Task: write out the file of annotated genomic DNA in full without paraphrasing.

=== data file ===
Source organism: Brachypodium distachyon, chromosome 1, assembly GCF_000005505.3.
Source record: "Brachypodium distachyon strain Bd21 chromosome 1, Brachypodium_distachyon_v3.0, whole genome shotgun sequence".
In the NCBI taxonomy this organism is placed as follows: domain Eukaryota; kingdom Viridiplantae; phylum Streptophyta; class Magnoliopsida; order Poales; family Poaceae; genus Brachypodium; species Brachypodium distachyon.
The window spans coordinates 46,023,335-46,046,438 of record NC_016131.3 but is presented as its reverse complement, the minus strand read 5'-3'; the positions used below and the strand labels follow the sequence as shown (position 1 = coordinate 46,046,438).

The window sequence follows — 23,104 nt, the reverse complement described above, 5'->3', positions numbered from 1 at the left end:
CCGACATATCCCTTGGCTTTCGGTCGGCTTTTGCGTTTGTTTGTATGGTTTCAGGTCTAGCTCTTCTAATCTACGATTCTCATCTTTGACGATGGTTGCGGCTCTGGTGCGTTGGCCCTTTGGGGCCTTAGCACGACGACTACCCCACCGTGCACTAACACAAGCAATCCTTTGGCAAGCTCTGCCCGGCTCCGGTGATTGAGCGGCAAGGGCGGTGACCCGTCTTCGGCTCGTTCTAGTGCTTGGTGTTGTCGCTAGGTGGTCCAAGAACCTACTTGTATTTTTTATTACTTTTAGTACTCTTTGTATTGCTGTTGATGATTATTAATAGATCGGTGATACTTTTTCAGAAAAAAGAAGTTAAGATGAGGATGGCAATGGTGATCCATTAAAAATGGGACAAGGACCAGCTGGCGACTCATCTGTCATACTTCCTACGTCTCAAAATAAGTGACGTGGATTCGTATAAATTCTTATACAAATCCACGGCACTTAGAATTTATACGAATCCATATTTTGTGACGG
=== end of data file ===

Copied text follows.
Source organism: Brachypodium distachyon, chromosome 1, assembly GCF_000005505.3.
Source record: "Brachypodium distachyon strain Bd21 chromosome 1, Brachypodium_distachyon_v3.0, whole genome shotgun sequence".
In the NCBI taxonomy this organism is placed as follows: domain Eukaryota; kingdom Viridiplantae; phylum Streptophyta; class Magnoliopsida; order Poales; family Poaceae; genus Brachypodium; species Brachypodium distachyon.
The window spans coordinates 46,023,335-46,046,438 of record NC_016131.3 but is presented as its reverse complement, the minus strand read 5'-3'; the positions used below and the strand labels follow the sequence as shown (position 1 = coordinate 46,046,438).

The window sequence follows — 23,104 nt, the reverse complement described above, 5'->3', positions numbered from 1 at the left end:
CCGACATATCCCTTGGCTTTCGGTCGGCTTTTGCGTTTGTTTGTATGGTTTCAGGTCTAGCTCTTCTAATCTACGATTCTCATCTTTGACGATGGTTGCGGCTCTGGTGCGTTGGCCCTTTGGGGCCTTAGCACGACGACTACCCCACCGTGCACTAACACAAGCAATCCTTTGGCAAGCTCTGCCCGGCTCCGGTGATTGAGCGGCAAGGGCGGTGACCCGTCTTCGGCTCGTTCTAGTGCTTGGTGTTGTCGCTAGGTGGTCCAAGAACCTACTTGTATTTTTTATTACTTTTAGTACTCTTTGTATTGCTGTTGATGATTATTAATAGATCGGTGATACTTTTTCAGAAAAAAGAAGTTAAGATGAGGATGGCAATGGTGATCCATTAAAAATGGGACAAGGACCAGCTGGCGACTCATCTGTCATACTTCCTACGTCTCAAAATAAGTGACGTGGATTCGTATAAATTCTTATACAAATCCACGGCACTTAGAATTTATACGAATCCATATTTTGTGACGG